Tom Brady replaced Drew Bledsoe 20 years ago, and the rest is so much more than just 'history'

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·Yahoo Sports Columnist
·9-min read
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No one knew it at the time, but the entire course of one perpetually mediocre NFL franchise, plus the metaphorical and literal fortunes of multiple people and arguably the league itself, changed in one moment on Sept. 23, 2001.

Mo Lewis hit Drew Bledsoe.

Tom Brady came into the game at quarterback for the New England Patriots.

The trite thing to say here is "the rest is history," but holy hell what a history. And almost as remarkably, there's still a present.

Brady's origin story on its own is movie script-worthy. He, by his telling, was the least athletic of the four Brady kids, three girls and one boy, raised in Northern California; began as the seventh quarterback on the depth chart at the University of Michigan, and had to endure a two-QB system because then-head coach Lloyd Carr wanted to appease a recruit with the better pedigree; was the 199th pick in the 2000 draft and seventh quarterback taken that year; made the roster as a rookie as the No. 4 on the depth chart, nearly unheard of back then, and even more now; and ultimately worked his way up to the backup position by the end of that year.

When Bledsoe woke up on Sept. 23, 2001, he did so as New England's franchise quarterback. Just months earlier he'd signed a then-record $103 million contract that seemingly cemented him as a Patriot for life.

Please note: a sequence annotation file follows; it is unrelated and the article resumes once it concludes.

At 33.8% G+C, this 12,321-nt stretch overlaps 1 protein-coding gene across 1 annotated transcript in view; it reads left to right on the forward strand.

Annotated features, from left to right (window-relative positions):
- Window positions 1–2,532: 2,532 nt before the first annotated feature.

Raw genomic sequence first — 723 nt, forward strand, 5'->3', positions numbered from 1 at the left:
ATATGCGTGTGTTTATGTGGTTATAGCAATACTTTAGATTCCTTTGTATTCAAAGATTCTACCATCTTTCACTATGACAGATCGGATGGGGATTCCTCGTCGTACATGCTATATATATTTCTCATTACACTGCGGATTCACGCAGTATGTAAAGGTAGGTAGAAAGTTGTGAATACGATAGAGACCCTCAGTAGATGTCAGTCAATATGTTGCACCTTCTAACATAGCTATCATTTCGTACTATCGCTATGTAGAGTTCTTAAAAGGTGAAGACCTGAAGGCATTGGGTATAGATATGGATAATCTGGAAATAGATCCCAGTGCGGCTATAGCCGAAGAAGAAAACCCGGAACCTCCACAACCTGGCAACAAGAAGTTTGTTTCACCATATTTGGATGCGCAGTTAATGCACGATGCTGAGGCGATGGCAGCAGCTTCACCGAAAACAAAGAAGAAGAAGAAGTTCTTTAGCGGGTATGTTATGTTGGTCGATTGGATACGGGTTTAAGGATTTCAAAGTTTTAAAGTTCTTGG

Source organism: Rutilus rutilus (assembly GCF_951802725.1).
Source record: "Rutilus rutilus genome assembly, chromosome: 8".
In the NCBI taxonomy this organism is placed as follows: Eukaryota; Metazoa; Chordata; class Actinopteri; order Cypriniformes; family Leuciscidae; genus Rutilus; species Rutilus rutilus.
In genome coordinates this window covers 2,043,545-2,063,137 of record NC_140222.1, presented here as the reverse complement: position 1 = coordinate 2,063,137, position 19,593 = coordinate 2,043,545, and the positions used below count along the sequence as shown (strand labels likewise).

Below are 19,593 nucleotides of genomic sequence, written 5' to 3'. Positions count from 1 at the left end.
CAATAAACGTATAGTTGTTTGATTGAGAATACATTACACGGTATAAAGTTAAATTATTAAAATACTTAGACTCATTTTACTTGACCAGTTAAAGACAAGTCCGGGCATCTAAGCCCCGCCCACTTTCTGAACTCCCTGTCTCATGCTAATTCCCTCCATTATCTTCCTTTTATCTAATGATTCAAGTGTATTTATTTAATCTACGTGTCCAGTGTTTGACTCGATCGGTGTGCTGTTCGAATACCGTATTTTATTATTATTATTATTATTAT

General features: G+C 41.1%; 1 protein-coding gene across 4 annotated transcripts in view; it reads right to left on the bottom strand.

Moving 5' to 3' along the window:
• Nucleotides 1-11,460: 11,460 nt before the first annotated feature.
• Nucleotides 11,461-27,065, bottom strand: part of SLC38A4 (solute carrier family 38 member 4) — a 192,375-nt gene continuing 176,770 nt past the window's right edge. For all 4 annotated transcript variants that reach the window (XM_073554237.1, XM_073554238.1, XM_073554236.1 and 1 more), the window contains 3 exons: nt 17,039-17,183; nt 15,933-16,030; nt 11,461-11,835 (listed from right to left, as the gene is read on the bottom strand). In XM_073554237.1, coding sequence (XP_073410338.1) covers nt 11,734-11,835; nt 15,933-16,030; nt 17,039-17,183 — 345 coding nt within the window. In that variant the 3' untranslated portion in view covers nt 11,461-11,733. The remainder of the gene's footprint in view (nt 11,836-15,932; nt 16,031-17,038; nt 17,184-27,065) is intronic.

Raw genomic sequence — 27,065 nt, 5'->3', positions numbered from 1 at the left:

When Brady woke up that morning, he was a skinny, hardworking kid who had completed exactly one career pass as a professional. 

When head coach Bill Belichick awoke that morning, it was with a 5-12 record as Patriots head coach and local media already questioning whether he was worth the fuss. A year earlier, Belichick had accepted the head coaching job with the New York Jets but then scribbled his resignation on a napkin to take the job with New England. After a negotiation, team owner Robert Kraft wound up having to send the team's first-round draft pick in 2000 to the Jets.

And while the Patriots had gone to the Super Bowl five years earlier under Bill Parcells, nationally they didn't register often, and even regionally they were at least third behind the Boston Red Sox and Boston Celtics in terms of interest.

Twenty years ago, Tom Brady relieved an injured Drew Bledsoe and saw his first NFL action. Today, he's the greatest quarterback who's ever played — and still going strong. (Michael Wagstaffe/Yahoo Sports)
Twenty years ago, Tom Brady relieved an injured Drew Bledsoe and saw his first NFL action. Today, he's the greatest quarterback who's ever played — and still going strong. (Michael Wagstaffe/Yahoo Sports)

Then Lewis hit Bledsoe, and Brady entered the game — though that was only after Bledsoe came on for another series and tried to play.

"Everyone knew Tom had the goods," ESPN analyst and former Patriots offensive tackle Damien Woody told Yahoo Sports this week. Woody had a front-row seat for the start of Brady's ascendance and still watches from afar. "The intangibles, they were oozing out: smart, very driven, command, good teammate, just worked his butt off behind the scenes. You just saw Tom methodically work his way up the depth chart, so none of it was a surprise. He was very coachable and you knew if this dude got a shot, you might have something here. I could see him making things happen. That’s not just my take, but I think it's fair to say there were a lot of guys that felt the same way."